- #1

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[tex]\left|\mathbf{u} \cdot \mathbf{v} \right| \leq ||\mathbf{u}|| \: ||\mathbf{v}||[/tex]

both begin with statements to the effect that it's trivially true when

**u**or

**v**=

**0**. How so? In Bowen and Wang's

*Introduction to Vectors and Tensors*, the inequality is said to be true for any inner product space, defined as a vector space (V,F,s), where

*V*is an additive abelian group over a set of vectors,

*F*a field, and

*s*the function of scalar multiplication relating

*V*and

*F*, along with a function

[tex]f : V \rightarrow F[/tex]

called the inner product, defined by the following axioms:

[tex](1)\; f\left(\mathbf{u},\mathbf{v} \right) = \overline{ f\left(\mathbf{v},\mathbf{u} \right) }[/tex]

[tex](2)\; \lambda f\left(\mathbf{u},\mathbf{v} \right) = f\left(\lambda \mathbf{u},\mathbf{v} \right)[/tex]

[tex](3)\; f\left(\mathbf{u_{1}} + \mathbf{u_{2}},\mathbf{v} \right) = f\left(\mathbf{u_{1}},\mathbf{v} \right) + f\left(\mathbf{u_{2}},\mathbf{v} \right)[/tex]

[tex](4)\; f\left(\mathbf{u},\mathbf{u} \right) \geq 0 \; and \; f(\mathbf{u},\mathbf{u}) = 0 \Leftrightarrow \mathbf{u} = \mathbf{0}[/tex]

They give an example of the vector space [tex]\mathbb{C}^{n}[/tex], where elements of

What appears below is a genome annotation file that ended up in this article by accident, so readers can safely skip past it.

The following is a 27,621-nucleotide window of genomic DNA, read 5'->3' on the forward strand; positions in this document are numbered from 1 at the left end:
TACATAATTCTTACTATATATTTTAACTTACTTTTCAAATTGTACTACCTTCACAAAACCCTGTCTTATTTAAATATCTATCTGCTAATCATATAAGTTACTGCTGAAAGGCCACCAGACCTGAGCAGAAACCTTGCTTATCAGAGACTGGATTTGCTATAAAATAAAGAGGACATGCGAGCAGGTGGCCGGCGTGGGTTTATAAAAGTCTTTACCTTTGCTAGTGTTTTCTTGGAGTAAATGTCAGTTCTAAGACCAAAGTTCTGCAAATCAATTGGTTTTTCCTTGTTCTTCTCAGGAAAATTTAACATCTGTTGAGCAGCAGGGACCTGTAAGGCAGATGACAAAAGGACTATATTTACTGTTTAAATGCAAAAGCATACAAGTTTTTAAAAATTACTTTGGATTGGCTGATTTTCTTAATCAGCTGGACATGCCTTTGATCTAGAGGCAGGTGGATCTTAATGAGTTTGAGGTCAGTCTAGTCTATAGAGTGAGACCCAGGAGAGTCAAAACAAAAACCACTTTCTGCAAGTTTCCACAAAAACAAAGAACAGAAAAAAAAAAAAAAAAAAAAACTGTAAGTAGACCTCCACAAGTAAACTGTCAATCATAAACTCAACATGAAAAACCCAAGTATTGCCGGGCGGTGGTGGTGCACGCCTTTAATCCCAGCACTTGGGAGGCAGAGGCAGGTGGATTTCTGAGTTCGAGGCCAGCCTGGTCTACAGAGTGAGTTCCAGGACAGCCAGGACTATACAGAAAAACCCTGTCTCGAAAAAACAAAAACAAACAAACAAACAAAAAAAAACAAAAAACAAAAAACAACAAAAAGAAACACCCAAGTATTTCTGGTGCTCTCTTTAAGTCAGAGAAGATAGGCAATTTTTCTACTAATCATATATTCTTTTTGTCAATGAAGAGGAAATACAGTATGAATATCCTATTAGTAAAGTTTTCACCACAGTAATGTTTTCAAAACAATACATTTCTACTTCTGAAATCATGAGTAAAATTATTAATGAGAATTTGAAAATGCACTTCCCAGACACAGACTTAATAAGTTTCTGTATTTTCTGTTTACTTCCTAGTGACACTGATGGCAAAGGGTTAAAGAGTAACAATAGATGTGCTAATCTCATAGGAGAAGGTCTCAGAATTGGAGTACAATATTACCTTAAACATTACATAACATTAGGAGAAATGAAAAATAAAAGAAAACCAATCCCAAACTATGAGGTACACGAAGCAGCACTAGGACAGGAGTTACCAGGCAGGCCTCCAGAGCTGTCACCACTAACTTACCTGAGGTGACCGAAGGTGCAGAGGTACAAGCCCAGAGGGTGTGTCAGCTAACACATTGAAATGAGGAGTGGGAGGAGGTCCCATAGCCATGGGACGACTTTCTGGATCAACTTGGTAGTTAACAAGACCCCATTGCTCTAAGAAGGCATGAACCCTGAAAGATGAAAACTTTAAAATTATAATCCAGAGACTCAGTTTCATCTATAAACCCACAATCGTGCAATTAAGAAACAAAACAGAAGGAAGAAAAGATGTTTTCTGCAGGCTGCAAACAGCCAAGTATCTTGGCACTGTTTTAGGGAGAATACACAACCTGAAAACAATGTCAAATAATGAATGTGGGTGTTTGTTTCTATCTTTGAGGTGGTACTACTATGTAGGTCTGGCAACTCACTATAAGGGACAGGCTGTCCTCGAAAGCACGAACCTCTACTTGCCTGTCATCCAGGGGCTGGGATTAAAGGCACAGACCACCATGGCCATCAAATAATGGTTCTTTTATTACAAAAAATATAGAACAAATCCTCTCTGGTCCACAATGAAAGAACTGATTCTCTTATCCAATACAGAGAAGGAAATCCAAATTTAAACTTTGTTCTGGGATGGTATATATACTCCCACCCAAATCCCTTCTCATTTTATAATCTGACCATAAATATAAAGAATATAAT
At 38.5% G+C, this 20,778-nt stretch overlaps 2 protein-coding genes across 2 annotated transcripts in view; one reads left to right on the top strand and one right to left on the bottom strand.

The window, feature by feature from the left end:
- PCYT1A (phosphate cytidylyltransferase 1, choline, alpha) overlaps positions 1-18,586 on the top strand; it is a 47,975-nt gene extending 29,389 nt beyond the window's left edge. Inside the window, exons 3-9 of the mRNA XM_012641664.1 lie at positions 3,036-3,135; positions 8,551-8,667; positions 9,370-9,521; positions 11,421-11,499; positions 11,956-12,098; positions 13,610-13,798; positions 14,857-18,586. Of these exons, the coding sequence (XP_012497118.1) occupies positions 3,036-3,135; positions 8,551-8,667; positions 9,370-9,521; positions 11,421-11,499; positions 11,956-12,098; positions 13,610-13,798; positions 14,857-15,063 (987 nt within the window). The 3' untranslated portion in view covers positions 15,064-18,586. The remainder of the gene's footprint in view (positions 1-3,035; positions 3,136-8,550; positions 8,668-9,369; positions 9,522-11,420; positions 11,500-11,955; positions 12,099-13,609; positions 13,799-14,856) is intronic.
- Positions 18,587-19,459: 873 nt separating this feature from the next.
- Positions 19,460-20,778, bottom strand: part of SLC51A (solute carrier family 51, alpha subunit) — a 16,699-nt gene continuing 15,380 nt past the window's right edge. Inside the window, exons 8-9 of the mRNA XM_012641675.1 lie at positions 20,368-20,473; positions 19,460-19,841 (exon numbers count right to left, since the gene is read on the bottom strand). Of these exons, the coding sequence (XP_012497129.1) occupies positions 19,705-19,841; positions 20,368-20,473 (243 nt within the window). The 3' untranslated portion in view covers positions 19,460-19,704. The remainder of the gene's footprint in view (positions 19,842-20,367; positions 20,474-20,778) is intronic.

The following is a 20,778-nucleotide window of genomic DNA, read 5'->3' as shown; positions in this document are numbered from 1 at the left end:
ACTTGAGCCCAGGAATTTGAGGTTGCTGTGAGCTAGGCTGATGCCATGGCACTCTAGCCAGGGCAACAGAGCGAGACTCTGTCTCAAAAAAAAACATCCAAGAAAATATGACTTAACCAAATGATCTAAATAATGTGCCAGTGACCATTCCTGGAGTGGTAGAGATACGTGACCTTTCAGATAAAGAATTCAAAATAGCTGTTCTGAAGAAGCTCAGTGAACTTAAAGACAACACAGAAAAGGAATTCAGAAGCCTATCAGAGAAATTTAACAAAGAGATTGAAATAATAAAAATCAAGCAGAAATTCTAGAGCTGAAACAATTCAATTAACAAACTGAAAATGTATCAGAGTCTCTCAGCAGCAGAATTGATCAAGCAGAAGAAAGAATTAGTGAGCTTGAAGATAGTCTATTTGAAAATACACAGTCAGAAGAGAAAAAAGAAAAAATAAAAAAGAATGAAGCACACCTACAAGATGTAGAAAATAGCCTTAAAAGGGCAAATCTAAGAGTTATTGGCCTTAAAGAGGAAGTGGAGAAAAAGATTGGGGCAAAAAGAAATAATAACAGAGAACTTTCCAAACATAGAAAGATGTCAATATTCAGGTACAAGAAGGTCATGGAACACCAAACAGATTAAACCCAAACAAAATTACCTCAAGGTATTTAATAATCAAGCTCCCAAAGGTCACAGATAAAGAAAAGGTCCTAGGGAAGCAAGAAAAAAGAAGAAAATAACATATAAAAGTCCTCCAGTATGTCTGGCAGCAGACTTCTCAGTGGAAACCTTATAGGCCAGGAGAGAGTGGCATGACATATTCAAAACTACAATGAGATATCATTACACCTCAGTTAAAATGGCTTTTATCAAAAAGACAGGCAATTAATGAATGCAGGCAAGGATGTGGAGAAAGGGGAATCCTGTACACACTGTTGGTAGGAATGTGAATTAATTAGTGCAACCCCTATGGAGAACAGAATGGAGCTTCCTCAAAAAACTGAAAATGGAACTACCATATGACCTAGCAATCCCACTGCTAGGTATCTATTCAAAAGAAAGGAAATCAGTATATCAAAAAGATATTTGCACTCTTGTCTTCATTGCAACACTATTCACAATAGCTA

*V*are n-tuples of complex numbers. (Is n-tuple synonymous with "ordered n-tuple"?) And they defined an inner product for this space:

[tex]\mathbf{u} \cdot \mathbf{v} = \sum_{i=1}^{n} u_{i} \overline{v}_{i}[/tex]

No doubt the Schwarz inequality is true for such an inner product space when

**u**or

**v**=

**0**, since it just comes down to multiplication of complex numbers, but I don't know where to begin showing that it must be true generally for any inner product space as defined by those four axioms. Since the bar in the first axiom denotes the complex conjugate, presumable the field has to be the complex numbers, a subfield thereof, or something analogous? In that case, I can see that the right-hand side of the Schwarz inequality must equal 0. The left-hand sight must be positive, since it's the modulus of a complex number, so this trivial part of the proof amounts to showing that [tex]\left|\mathbf{u} \cdot \mathbf{v} \right|[/tex] = 0 if

**u**or

**v**=

**0**. Does it depend somehow on the first axiom?

[tex]f\left( \mathbf{0},\mathbf{v} \right) \; \overline{ f\left( \mathbf{0},\mathbf{v} \right)} = f\left( \mathbf{v},\mathbf{0} \right) \overline{ f\left( \mathbf{v},\mathbf{0} \right)}[/tex]

And then does it follow from some property of complex numbers, some basic algebra, or from something in the definition of a function, or something to do with the linearity of the dot product operation? It certainly feels as if it ought to be 0, but how to prove it only with these axioms. I'm new to the subject, and what may be trivial to the authors just isn't jumping out at me yet.